GT: The outro solo displays your very able picking-hand technique...

SL: "I use everything; down-up-picking, down-picking, I use fingers. I don't ever think about what I'm playing now. But what I did do when I was a kid, which is the most important thing to remember so you don't hurt yourself, was stiffening up when I was trying to play fast. You have to learn to relax your fore arm and wrist. "lf you start practising and it begins to hurt, then stop practising. Otherwise, you'll get tendonitis, and you won't be able to play the guitar for a year, and you won't be able to accomplish what you want."

GT: You were at your height as a session player in the '8Os - was there a typical kind of session?

SL: "Between 1976 and 1986, it was pretty much the peak of the session scene in LA - it was before the machines took over the world! Guitar-wise, I'd be playing with Ray Parker, Jay Graydon or Lee Ritenour - there'd always be two guitarists, and most of the records were just rhythm charts so you had to listen, to what everyone else was doing."

GT: Did you try to get a sound sorted within 15 or 30 minutes?

SL: "You didn't have anywhere near that time, you'd better have your shit together when you plugged in. It was a 335, Strat or Les Paul - 'what is the other guy using, what should I go for?' I was the token rock guy on most of that stuff,so I'd take a Les Paul and a Marshall stack. Someone like Ray Parker would be the funk guy. And if Jay (Graydon) and I played together, one of us would do the clean shit and the other one would do the other parts. Sometimes, a producer would request me to do the solo or whatever..."

GT: For the majority of sessions, were you just called in to do an eight- or 16-bar solo?

SL: "A lot. At the time, it was the era of a guitar solo being on everything, even on cheesy songs like (Olivia Newton John's) Let's get physical. I got hired and didn't even know who the artist was, hence me appearing on such weird records. You'd turn up and go 'gosh, we're playing for Shirley Bassey."'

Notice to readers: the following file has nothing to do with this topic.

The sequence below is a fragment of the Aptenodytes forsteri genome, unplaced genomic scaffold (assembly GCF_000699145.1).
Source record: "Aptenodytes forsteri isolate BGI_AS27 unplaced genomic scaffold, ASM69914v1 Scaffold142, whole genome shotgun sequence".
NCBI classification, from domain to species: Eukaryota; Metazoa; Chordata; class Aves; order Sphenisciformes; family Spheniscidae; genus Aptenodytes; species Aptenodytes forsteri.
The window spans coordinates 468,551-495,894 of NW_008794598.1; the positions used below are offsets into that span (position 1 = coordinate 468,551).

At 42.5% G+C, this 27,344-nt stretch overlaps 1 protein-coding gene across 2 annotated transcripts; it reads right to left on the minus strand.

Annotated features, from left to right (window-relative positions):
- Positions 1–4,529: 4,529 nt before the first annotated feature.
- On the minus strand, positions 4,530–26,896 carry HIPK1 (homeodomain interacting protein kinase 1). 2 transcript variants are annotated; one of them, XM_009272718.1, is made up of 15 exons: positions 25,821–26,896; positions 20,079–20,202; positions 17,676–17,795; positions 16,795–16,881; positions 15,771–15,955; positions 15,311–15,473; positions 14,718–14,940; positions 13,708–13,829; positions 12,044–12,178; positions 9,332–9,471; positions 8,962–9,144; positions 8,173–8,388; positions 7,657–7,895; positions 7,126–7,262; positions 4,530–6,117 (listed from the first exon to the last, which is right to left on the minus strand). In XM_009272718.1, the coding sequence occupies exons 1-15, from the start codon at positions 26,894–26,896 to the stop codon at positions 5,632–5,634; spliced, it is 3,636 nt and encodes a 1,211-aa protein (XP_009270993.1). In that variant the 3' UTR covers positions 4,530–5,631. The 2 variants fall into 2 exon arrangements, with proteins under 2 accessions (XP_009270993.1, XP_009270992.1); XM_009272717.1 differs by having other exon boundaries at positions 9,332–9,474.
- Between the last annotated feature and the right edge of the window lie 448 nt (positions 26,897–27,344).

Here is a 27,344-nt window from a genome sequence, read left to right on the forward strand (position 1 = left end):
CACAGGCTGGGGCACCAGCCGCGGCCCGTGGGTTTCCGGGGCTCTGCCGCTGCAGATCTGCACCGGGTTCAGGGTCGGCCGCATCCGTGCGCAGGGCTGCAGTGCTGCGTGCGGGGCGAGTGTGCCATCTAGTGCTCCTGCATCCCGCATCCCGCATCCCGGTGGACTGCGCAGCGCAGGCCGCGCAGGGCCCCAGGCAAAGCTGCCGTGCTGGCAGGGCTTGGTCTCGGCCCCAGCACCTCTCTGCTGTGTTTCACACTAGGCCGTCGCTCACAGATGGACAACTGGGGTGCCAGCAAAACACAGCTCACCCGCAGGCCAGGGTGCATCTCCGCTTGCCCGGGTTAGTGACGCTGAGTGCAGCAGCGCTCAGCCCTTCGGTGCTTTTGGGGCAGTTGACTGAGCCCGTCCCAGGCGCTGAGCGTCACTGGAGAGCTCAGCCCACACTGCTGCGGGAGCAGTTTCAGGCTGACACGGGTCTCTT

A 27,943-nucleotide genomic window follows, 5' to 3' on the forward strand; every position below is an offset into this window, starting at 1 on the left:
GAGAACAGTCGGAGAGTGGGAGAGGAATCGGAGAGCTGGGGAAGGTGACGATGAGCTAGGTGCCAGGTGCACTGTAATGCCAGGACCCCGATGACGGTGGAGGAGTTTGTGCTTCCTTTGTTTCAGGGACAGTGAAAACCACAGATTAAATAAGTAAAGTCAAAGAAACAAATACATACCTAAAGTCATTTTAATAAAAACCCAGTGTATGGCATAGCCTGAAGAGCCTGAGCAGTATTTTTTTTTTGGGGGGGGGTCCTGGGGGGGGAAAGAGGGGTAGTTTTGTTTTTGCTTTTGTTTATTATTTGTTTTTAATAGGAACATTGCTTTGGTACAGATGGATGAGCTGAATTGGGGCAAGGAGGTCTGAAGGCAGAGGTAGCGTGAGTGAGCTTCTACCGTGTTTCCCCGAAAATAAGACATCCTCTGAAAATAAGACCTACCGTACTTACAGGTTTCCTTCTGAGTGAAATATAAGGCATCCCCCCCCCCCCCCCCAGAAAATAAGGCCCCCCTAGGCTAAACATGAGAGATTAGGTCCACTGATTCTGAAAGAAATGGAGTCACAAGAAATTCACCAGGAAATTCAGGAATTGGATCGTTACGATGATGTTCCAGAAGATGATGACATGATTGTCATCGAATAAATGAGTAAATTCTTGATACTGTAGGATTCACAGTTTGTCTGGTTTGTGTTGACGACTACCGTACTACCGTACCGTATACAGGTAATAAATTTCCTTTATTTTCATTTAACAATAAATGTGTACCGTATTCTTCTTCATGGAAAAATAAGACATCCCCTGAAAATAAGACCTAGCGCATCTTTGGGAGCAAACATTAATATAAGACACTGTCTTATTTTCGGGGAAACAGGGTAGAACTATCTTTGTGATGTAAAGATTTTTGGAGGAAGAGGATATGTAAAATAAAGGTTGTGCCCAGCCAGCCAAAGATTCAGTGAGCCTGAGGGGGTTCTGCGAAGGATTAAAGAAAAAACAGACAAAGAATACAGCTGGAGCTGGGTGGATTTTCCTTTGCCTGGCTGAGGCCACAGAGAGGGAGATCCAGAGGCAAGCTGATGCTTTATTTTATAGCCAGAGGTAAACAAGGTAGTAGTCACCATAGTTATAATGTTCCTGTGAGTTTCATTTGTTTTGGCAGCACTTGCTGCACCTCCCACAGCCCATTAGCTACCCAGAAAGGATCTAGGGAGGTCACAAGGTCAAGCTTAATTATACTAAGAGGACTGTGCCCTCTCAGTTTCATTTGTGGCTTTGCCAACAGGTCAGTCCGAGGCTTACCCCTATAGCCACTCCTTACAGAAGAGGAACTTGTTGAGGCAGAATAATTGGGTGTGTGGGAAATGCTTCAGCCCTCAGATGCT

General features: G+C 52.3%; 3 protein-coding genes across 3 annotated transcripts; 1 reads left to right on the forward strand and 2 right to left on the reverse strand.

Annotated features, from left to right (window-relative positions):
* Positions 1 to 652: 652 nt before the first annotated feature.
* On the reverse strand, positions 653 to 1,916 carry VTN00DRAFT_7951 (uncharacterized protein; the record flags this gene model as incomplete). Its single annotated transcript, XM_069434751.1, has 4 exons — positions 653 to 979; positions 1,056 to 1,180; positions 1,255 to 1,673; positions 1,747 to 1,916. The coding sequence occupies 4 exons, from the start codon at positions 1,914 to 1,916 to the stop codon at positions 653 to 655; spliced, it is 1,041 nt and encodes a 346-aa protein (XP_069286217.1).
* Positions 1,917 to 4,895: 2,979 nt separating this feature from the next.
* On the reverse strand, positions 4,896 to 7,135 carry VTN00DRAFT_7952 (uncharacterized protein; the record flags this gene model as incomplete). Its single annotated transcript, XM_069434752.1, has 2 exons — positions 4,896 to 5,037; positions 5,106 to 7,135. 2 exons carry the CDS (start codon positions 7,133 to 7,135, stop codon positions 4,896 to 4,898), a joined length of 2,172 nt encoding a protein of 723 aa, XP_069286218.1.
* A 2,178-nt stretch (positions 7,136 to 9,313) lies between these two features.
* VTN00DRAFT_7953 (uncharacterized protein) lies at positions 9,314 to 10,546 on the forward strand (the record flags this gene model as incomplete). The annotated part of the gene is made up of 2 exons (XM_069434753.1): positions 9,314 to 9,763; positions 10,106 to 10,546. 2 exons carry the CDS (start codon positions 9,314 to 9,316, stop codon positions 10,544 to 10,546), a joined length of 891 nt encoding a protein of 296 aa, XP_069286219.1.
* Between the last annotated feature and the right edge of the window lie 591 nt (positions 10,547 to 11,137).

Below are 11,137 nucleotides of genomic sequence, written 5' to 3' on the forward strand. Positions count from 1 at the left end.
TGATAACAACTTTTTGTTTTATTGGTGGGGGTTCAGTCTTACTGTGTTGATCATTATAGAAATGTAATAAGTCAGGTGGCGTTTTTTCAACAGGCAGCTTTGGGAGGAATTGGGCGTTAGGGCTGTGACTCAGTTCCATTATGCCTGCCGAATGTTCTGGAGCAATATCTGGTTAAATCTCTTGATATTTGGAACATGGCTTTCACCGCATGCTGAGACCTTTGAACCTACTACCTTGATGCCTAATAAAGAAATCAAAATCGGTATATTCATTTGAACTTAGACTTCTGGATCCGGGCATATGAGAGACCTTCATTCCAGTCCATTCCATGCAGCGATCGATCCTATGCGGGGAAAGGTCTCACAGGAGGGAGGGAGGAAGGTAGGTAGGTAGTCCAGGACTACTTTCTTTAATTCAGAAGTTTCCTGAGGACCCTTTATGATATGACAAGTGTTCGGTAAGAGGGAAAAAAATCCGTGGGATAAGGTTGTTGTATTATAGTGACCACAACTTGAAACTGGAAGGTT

GT: Was there a studio protocol, a pecking order, about who sat where, like Tommy Tedesco in seat 1 and Larry Carlton in seat 2...

SL: "Oh sure! If there were two guitars, I'd be guitar 2... until I became the older cat and the 1 younger guy had guitar 2. There were a couple of times when the guitar 2 part was a lot harder than the guitar 1 part. I showed up for a session late once, and it was a full orchestra date. Lee Ritenour was the other guitar part and he can read anything. I showed up late as my car had fucked up, so there was no time for me to get my shit together and, at 19 years old, I was panicking. After trying to apologise profusely, I looked at Rit's guitar 1 part and then at my guitar 2 part...
My part was like a f**king piano part, no chord symbols anywhere! His part was full of tacets (empty bars), just little fills to do. So he just grabbed my part and put his part in front of me. I said to him, 'if I was gay, I'd suck your cock rjght now!' He saved me and he didn't have to. He saved my ass then for sure..!"

GT: What's your practice regime like these days?

SL: "I always practice, but on acoustic guitar, because there's greater resistance when you pick the strings. I like to play a bit every day and I still actually give a shit... even though it's not cool to be really good these days."

GT: What stuff do you do?

SL: "I'm studying some chord melody stuff, keyboard and horn stuff. Just dipping more into bebop as there's not much on the radio that's challenging these days."

GT: What do you say to readers who might say: 'I can't read but neither did Hendrix and SRV'?

SL: "If you can play your ass off like Stevie Ray Vaughan could, don't learn how to read! I didn't until I was 15, so going back and learning how to read Mary had a little lamb was very frustrating. But I forced myself to do it even though I hated it; now I find it really helpful. To read music means you can communicate with any musician and that can only be a good thing!"



Guitar Techniques, March 2003